Horton Hospital campaigners demonstrate in London against the closure of the hospital’s maternity department
Horton Hospital campaigners demonstrate in London against the closure of the hospital’s maternity department

NEARLY half of England’s maternity units were forced to close to new mothers at some point during 2016 because of severe funding cuts, the closure of maternity services up and down the country and a shortage of 3,500 midwives, data obtained by Labour under the Freedom of Information Act (FOI) has shown.

The Royal College of Midwives said: ‘When units close their doors, women diverted to another unit may be upset and disappointed because they are not giving birth in the unit of their choice. It is also very worrying for women who may be in labour and may be distressed to have to travel to another unit, possibly some miles away.’

If a heavily pregnant woman suffers complications, needs a caesarean or starts to bleed heavily, if not immediately treated, both baby’s and mother’s lives are put at risk. Sean O’Sullivan, Head of Health and Social Policy at The Royal College of Midwives (RCM), said: ‘Maternity services are struggling due to understaffing. The RCM has warned time and time again that persistent understaffing does compromise safety.’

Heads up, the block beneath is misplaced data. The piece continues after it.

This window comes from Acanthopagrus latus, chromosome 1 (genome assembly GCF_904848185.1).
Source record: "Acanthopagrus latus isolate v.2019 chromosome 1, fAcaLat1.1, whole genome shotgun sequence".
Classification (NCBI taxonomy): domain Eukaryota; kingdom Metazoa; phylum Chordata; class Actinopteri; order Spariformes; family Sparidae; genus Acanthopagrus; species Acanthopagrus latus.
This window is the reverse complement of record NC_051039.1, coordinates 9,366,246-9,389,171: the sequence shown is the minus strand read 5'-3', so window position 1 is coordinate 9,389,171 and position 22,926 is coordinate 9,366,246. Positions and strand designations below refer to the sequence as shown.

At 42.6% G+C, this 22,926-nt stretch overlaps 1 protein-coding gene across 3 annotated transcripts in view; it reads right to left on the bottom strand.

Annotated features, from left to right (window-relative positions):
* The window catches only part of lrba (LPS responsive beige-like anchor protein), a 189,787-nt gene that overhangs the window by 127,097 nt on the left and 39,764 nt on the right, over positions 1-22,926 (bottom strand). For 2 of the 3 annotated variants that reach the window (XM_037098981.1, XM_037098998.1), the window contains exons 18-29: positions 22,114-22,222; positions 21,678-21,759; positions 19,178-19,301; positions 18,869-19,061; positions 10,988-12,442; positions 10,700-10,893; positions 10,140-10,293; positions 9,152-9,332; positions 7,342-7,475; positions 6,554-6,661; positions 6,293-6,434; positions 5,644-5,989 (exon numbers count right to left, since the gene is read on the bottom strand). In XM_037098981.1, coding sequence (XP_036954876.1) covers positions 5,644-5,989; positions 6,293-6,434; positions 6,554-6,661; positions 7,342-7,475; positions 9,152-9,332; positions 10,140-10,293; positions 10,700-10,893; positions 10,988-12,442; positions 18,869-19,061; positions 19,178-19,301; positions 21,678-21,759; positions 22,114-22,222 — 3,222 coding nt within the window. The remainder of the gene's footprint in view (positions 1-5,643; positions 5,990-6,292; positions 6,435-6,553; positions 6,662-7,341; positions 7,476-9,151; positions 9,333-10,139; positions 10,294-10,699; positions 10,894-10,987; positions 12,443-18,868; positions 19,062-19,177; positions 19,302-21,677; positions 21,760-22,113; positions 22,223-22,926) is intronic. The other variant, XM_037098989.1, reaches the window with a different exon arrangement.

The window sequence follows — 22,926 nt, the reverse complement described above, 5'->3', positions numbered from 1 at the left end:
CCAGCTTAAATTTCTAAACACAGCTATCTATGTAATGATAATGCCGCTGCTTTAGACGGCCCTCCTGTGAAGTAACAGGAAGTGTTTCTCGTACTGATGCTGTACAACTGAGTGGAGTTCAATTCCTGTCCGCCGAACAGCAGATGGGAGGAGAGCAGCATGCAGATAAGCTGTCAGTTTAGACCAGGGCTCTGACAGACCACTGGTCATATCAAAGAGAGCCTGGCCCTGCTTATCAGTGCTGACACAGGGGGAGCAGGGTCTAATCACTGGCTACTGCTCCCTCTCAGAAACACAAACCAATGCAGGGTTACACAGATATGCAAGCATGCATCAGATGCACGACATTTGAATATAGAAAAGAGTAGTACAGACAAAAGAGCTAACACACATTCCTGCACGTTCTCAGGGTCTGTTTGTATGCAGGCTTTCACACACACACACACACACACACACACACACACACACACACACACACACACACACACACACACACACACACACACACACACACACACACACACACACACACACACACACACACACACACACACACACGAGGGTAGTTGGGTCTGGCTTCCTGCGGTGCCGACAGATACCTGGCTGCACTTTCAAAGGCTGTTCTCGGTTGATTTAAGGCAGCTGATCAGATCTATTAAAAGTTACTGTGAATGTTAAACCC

42 hospital trusts which responded to an FOI request say they temporarily closed maternity wards to new admissions at some point in 2016. Some closures lasted more than 24 hours, while over ten trusts shut temporarily on more than ten separate occasions each. In 2016 there were 382 occasions when units had to close their doors, a 70 per cent increase from 2014.

O’Sullivan continued: ‘Some of these temporary closures highlighted in Labour’s report reflect the significant pressures on maternity services across England, which remain 3,500 full time midwives short of the minimum number needed.

‘Trusts are also facing huge pressures to save money demanded by the government, but this cannot be at the expense of safety. Midwife managers work incredibly hard to keep services safe and to provide high quality care, but they cannot do this without the correct levels of funding and resources to employ enough midwives.’

The FOI showed:

• Royal Berkshire NHS Foundation Trust closed its maternity unit on 30 occasions in 2016, citing ‘insufficient midwifery staffing for workload’.

• Mid Yorkshire Hospitals NHS Trust closed its unit five times, once for 14.5 hours to ‘maintain safety and staffing levels’.

• East Cheshire NHS Trust closed its maternity unit for eight hours, citing ‘full cot occupancy’ in the neo-natal unit.

• Bradford Teaching Hospitals NHS Foundation Trust closed its maternity unit ten times, because of capacity, high activity and staffing.

Shadow health secretary Jonathan Ashworth said: ‘These findings show the devastating impact which Tory underfunding is having for mothers and children across the country. The uncertainty for so many women just when they need the NHS most is unthinkable.’

National Childbirth Trust senior policy adviser Elizabeth Duff said it was ‘appalling’ that pregnant women ‘are pushed from pillar to post in the throes of labour’.